Sanctification

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    Holy Spirit was refining people to resemble more of Jesus and less of themselves. Wesley saw this stage of Grace as one that leads the believer to perfection. It is this portion of Wesley’s doctrine of Sanctification that many Methodists have never heard of or understand. Harper writes, those who understand this portion of Wesley’s beliefs either choose to neglect it completely, or live a life focused on extreme perfection.16 As one dives into the grace of Sanctification he/she will discover Wesley’s understanding of the Holy Spirit leading one to Christian perfection. This perspective is one in which he/she is being sanctified from conversion on until death. 17 For the perfection that Wesley wrote about was not one in terms of how the world would define it. For if one was to define perfection, by the worlds standards one would quickly discover infallibility, and flawlessness is un-attainable. The perfection in which Wesley wrote about was Christian perfection, which does not align with the interpretations of the world. Wesley wrote, that Christians still have the potential to sin, for they do not possess absolute judgment, knowledge or performance. 18 Though worldly perfection was not something at the believers grasp Wesley did believe that once the believer reached Sanctification, they had the choice to sin or not. For he believed that the power of God’s grace was always stronger than the power of temptation. The key to it was to abide in Christ, to stay connected to the…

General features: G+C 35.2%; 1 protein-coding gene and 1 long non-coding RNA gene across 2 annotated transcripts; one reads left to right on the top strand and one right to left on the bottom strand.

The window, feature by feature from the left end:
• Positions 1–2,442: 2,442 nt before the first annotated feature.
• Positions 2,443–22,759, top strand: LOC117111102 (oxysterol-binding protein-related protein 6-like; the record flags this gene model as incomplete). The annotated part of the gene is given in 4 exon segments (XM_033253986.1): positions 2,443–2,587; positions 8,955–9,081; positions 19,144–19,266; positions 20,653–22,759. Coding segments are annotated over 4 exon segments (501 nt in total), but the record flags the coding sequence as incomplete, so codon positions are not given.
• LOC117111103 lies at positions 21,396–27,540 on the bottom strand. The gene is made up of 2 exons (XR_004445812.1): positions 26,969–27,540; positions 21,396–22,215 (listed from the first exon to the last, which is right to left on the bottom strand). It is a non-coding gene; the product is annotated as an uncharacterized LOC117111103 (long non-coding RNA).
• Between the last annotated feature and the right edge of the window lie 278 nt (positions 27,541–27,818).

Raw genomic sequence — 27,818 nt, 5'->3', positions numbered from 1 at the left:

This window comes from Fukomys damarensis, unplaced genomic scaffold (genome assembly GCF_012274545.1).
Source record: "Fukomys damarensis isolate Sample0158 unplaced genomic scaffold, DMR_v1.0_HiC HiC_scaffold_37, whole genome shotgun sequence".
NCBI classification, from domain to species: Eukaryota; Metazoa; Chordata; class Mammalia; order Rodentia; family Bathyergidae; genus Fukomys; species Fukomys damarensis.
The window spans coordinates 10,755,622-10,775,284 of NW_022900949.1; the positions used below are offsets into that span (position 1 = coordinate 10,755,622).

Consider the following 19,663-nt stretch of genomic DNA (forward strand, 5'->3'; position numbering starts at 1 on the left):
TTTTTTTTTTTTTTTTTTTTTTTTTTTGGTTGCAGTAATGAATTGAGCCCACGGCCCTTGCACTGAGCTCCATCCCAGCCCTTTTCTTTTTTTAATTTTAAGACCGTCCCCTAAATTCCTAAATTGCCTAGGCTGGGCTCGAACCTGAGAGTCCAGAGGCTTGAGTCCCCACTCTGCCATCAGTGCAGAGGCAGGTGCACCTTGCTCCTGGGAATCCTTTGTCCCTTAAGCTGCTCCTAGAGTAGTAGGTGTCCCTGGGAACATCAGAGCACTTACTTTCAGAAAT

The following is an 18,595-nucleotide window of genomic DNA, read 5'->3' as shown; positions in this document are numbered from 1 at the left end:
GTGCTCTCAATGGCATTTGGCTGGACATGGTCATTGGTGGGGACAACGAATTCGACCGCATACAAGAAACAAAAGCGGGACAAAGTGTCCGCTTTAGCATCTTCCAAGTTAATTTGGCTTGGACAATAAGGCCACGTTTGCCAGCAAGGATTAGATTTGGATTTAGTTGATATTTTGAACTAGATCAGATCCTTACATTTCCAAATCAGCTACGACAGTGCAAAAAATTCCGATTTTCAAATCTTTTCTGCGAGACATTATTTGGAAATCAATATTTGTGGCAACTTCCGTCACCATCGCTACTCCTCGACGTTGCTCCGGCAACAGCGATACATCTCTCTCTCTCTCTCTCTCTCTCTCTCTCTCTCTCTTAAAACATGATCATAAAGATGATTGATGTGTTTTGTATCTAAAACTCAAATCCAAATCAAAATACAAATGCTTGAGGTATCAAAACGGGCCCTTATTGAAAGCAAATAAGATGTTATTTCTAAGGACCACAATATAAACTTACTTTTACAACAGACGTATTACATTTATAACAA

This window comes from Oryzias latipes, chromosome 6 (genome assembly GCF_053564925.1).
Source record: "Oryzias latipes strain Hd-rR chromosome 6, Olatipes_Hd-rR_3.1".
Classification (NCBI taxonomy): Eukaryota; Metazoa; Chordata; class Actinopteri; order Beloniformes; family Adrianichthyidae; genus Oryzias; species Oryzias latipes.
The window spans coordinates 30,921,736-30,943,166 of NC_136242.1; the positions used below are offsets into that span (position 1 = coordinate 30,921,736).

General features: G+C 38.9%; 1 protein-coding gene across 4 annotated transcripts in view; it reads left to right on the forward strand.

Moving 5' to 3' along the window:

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    life, death, and resurrection. Prevenient grace is always wooing people to God. Justifying grace allows a person to be forgiven of any sins in order to be in right relationship with God. It is the Sanctifying grace that has seemed to create a divide among John Wesley followers. Within the Holiness movement, people are taught that God does a work in their life that can lead to them living a sin-free perfect life. In fact, that type of entire sanctification is the goal. Striving to meet this…

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    The Sanctification Gap

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    • Sanctification gap is a gap of knowledge, teaching, and practices of spiritual transformation between the real spiritual life and ideal spiritual life. The five typical responses to the sanctification gap are pretense, despair, programmatic and personal solutions, moral formation, and ministry activism. Pretense is pretending that one’s spiritual life is going smoothly, even though one feels the emptiness due to sanctification gap. Despair is the feeling that results from the sanctification…

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    Sanctification; Redcrosse's Journey to Holiness “And I am sure of this, that he who began a good work in you will bring it to completion at the day of Jesus Christ.” Paul’s words, written to the church in Philippi, reveal that God works through his people to constantly purify them with the Spirit; this process of purification is, exactly that, a process. God’s work in his followers is a divine divine undertaking in which man becomes more like Christ and less like the world. The procedural…

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    What Is Sanctification?